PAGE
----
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Proposed recommendations for diagnosing and managing individuals with glutaric aciduria type I: second revision

Overview of attention for article published in Journal of Inherited Metabolic Disease, November 2016
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About this Attention Score

  • In the top 5% of all research outputs scored by Altmetric
  • One of the highest-scoring outputs from this source (#5 of 1,575)
  • High Attention Score compared to outputs of the same age (94th percentile)
  • High Attention Score compared to outputs of the same age and source (88th percentile)

Mentioned by

news
2 news outlets
twitter
24 tweeters
wikipedia
1 Wikipedia page

Citations

dimensions_citation
103 Dimensions

Readers on

mendeley
114 Mendeley
Title
Proposed recommendations for diagnosing and managing individuals with glutaric aciduria type I: second revision
Published in
Journal of Inherited Metabolic Disease, November 2016
DOI 10.1007/s10545-016-9999-9
Pubmed ID
Authors

Nikolas Boy, Chris Mühlhausen, Esther M. Maier, Jana Heringer, Birgit Assmann, Peter Burgard, Marjorie Dixon, Sandra Fleissner, Cheryl R. Greenberg, Inga Harting, Georg F. Hoffmann, Daniela Karall, David M. Koeller, Michael B. Krawinkel, Jürgen G. Okun, Thomas Opladen, Roland Posset, Katja Sahm, Johannes Zschocke, Stefan Kölker

Abstract

Glutaric aciduria type I (GA-I; synonym, glutaric acidemia type I) is a rare inherited metabolic disease caused by deficiency of glutaryl-CoA dehydrogenase located in the catabolic pathways of L-lysine, L-hydroxylysine, and L-tryptophan. The enzymatic defect results in elevated concentrations of glutaric acid, 3-hydroxyglutaric acid, glutaconic acid, and glutaryl carnitine in body tissues, which can be reliably detected by gas chromatography/mass spectrometry (organic acids) and tandem mass spectrometry (acylcarnitines). Most untreated individuals with GA-I experience acute encephalopathic crises during the first 6 years of life that are triggered by infectious diseases, febrile reaction to vaccinations, and surgery. These crises result in striatal injury and consequent dystonic movement disorder; thus, significant mortality and morbidity results. In some patients, neurologic disease may also develop without clinically apparent crises at any age. Neonatal screening for GA-I us being used in a growing number of countries worldwide and is cost effective. Metabolic treatment, consisting of low lysine diet, carnitine supplementation, and intensified emergency treatment during catabolism, is effective treatment and improves neurologic outcome in those individuals diagnosed early; treatment after symptom onset, however, is less effective. Dietary treatment is relaxed after age 6 years and should be supervised by specialized metabolic centers. The major aim of this second revision of proposed recommendations is to re-evaluate the previous recommendations (Kölker et al. J Inherit Metab Dis 30:5-22, 2007b; J Inherit Metab Dis 34:677-694, 2011) and add new research findings, relevant clinical aspects, and the perspective of affected individuals.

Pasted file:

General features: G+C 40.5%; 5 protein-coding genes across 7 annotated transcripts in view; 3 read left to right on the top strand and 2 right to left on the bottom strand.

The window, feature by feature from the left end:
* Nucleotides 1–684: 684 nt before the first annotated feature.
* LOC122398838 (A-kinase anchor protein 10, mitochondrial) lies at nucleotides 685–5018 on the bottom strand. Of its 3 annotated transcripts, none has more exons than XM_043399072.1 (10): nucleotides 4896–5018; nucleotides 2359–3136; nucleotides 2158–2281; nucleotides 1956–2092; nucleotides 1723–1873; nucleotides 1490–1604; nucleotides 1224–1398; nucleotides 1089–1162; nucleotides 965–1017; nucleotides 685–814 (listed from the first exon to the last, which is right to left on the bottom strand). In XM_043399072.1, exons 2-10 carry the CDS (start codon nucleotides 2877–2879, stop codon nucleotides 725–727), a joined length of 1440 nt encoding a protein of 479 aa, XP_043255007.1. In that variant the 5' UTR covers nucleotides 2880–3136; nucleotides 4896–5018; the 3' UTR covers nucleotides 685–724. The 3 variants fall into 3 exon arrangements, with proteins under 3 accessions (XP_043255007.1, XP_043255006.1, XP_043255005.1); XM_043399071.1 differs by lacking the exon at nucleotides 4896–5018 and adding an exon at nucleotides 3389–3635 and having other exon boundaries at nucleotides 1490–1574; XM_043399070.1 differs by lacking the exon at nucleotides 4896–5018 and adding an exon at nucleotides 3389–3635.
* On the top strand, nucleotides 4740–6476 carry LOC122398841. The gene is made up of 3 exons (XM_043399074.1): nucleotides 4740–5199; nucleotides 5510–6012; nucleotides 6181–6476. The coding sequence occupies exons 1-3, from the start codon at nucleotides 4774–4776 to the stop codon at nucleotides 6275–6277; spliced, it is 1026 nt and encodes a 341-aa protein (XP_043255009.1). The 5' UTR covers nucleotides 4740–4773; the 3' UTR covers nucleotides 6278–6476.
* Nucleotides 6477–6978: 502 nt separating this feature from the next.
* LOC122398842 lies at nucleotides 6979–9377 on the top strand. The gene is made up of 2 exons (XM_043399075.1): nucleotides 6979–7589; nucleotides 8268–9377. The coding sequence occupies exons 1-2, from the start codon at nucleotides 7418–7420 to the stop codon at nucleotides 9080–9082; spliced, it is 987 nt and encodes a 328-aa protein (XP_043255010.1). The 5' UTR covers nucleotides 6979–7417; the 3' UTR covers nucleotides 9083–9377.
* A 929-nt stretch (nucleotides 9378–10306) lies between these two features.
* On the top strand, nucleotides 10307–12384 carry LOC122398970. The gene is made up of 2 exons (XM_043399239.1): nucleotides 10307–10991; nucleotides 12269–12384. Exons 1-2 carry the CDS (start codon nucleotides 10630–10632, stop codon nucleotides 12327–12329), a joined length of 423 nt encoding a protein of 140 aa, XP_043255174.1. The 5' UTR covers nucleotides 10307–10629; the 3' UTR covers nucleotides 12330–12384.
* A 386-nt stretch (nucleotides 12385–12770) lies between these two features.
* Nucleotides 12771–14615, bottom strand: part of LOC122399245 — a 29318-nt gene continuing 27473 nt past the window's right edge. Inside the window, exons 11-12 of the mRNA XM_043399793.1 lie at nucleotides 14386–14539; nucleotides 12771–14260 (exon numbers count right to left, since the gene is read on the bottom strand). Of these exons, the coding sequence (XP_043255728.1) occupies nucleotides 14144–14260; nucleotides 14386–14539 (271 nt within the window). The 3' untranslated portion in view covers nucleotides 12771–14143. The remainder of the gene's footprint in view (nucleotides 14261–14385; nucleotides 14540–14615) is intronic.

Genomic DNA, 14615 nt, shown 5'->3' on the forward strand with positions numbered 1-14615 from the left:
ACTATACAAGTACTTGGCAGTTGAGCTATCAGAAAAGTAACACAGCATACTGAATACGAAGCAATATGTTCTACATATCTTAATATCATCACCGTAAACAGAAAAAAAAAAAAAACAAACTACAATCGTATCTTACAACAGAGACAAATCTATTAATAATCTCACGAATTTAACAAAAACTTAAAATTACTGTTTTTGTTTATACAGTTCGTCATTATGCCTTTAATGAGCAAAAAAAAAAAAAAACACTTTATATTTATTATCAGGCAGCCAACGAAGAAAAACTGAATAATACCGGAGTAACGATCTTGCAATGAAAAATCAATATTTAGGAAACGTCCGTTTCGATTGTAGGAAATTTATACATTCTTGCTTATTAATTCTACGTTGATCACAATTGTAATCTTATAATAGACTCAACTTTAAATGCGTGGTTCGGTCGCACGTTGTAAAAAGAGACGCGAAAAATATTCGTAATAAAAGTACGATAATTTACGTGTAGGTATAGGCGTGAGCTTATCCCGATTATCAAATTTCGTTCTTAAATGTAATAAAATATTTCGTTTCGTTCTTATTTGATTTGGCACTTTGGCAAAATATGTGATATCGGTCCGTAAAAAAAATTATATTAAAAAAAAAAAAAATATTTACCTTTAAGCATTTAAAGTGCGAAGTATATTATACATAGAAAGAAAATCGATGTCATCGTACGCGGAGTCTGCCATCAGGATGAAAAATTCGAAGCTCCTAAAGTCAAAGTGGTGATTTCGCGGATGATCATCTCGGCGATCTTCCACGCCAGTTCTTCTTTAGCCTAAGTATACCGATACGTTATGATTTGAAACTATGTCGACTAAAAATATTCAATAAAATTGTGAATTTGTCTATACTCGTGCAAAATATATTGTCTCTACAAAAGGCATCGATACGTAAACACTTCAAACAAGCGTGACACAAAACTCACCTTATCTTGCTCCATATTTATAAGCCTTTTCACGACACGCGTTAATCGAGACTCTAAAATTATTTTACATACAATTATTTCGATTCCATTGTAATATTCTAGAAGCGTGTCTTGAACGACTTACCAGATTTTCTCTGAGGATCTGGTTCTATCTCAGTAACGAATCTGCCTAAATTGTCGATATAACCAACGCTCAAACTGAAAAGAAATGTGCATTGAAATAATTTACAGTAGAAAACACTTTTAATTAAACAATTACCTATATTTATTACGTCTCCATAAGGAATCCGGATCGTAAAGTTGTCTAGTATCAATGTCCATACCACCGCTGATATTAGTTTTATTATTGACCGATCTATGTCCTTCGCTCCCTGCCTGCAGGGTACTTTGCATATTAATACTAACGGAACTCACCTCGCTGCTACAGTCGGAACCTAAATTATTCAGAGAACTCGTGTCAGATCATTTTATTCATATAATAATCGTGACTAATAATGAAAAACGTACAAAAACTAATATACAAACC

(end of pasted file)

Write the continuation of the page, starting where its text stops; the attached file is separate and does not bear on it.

Twitter Demographics

The data shown below were collected from the profiles of 24 tweeters who shared this research output. Click here to find out more about how the information was compiled.

Mendeley readers

The data shown below were compiled from readership statistics for 114 Mendeley readers of this research output. Click here to see the associated Mendeley record.

Geographical breakdown

Country Count As %
Unknown 114 100%

Demographic breakdown

Readers by professional status Count As %
Student > Bachelor 18 16%
Researcher 16 14%
Student > Ph. D. Student 14 12%
Student > Master 9 8%
Other 8 7%
Other 28 25%
Unknown 21 18%
Readers by discipline Count As %
Medicine and Dentistry 38 33%
Biochemistry, Genetics and Molecular Biology 20 18%
Nursing and Health Professions 10 9%
Agricultural and Biological Sciences 4 4%
Neuroscience 3 3%
Other 14 12%
Unknown 25 22%

Attention Score in Context

This research output has an Altmetric Attention Score of 35. This is our high-level measure of the quality and quantity of online attention that it has received. This Attention Score, as well as the ranking and number of research outputs shown below, was calculated when the research output was last mentioned on 11 April 2021.
All research outputs
#716,862
of 17,634,657 outputs
Outputs from Journal of Inherited Metabolic Disease
#5
of 1,575 outputs
Outputs of similar age
#22,598
of 394,815 outputs
Outputs of similar age from Journal of Inherited Metabolic Disease
#1
of 9 outputs
Altmetric has tracked 17,634,657 research outputs across all sources so far. Compared to these this one has done particularly well and is in the 95th percentile: it's in the top 5% of all research outputs ever tracked by Altmetric.
So far Altmetric has tracked 1,575 research outputs from this source. They receive a mean Attention Score of 3.7. This one has done particularly well, scoring higher than 99% of its peers.
Older research outputs will score higher simply because they've had more time to accumulate mentions. To account for age we can compare this Altmetric Attention Score to the 394,815 tracked outputs that were published within six weeks on either side of this one in any source. This one has done particularly well, scoring higher than 94% of its contemporaries.
We're also able to compare this research output to 9 others from the same source and published within six weeks on either side of this one. This one has scored higher than all of them